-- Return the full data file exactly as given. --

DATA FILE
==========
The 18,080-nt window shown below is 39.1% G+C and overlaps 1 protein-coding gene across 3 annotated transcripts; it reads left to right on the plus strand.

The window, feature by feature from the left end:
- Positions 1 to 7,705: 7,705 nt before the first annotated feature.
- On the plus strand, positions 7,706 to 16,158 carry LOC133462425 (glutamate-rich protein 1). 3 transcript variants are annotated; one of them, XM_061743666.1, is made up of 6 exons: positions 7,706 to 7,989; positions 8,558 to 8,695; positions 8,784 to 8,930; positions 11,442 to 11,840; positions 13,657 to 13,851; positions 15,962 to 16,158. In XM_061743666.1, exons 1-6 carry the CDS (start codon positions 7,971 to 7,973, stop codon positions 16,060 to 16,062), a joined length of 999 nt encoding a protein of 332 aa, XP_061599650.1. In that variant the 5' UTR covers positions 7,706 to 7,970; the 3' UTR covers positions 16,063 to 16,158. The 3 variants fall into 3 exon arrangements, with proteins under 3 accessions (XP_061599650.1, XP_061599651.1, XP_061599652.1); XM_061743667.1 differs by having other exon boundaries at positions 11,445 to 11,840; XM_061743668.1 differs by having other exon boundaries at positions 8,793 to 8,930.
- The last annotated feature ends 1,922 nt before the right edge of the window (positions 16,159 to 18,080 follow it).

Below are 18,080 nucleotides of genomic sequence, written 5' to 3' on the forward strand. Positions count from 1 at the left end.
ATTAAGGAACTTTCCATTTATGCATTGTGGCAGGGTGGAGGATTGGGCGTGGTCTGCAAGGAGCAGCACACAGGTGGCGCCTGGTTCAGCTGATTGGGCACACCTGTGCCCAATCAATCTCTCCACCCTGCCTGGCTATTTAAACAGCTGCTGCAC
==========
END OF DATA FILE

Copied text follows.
The 18,080-nt window shown below is 39.1% G+C and overlaps 1 protein-coding gene across 3 annotated transcripts; it reads left to right on the plus strand.

The window, feature by feature from the left end:
- Positions 1 to 7,705: 7,705 nt before the first annotated feature.
- On the plus strand, positions 7,706 to 16,158 carry LOC133462425 (glutamate-rich protein 1). 3 transcript variants are annotated; one of them, XM_061743666.1, is made up of 6 exons: positions 7,706 to 7,989; positions 8,558 to 8,695; positions 8,784 to 8,930; positions 11,442 to 11,840; positions 13,657 to 13,851; positions 15,962 to 16,158. In XM_061743666.1, exons 1-6 carry the CDS (start codon positions 7,971 to 7,973, stop codon positions 16,060 to 16,062), a joined length of 999 nt encoding a protein of 332 aa, XP_061599650.1. In that variant the 5' UTR covers positions 7,706 to 7,970; the 3' UTR covers positions 16,063 to 16,158. The 3 variants fall into 3 exon arrangements, with proteins under 3 accessions (XP_061599650.1, XP_061599651.1, XP_061599652.1); XM_061743667.1 differs by having other exon boundaries at positions 11,445 to 11,840; XM_061743668.1 differs by having other exon boundaries at positions 8,793 to 8,930.
- The last annotated feature ends 1,922 nt before the right edge of the window (positions 16,159 to 18,080 follow it).

Below are 18,080 nucleotides of genomic sequence, written 5' to 3' on the forward strand. Positions count from 1 at the left end.
ATTAAGGAACTTTCCATTTATGCATTGTGGCAGGGTGGAGGATTGGGCGTGGTCTGCAAGGAGCAGCACACAGGTGGCGCCTGGTTCAGCTGATTGGGCACACCTGTGCCCAATCAATCTCTCCACCCTGCCTGGCTATTTAAACAGCTGCTGCAC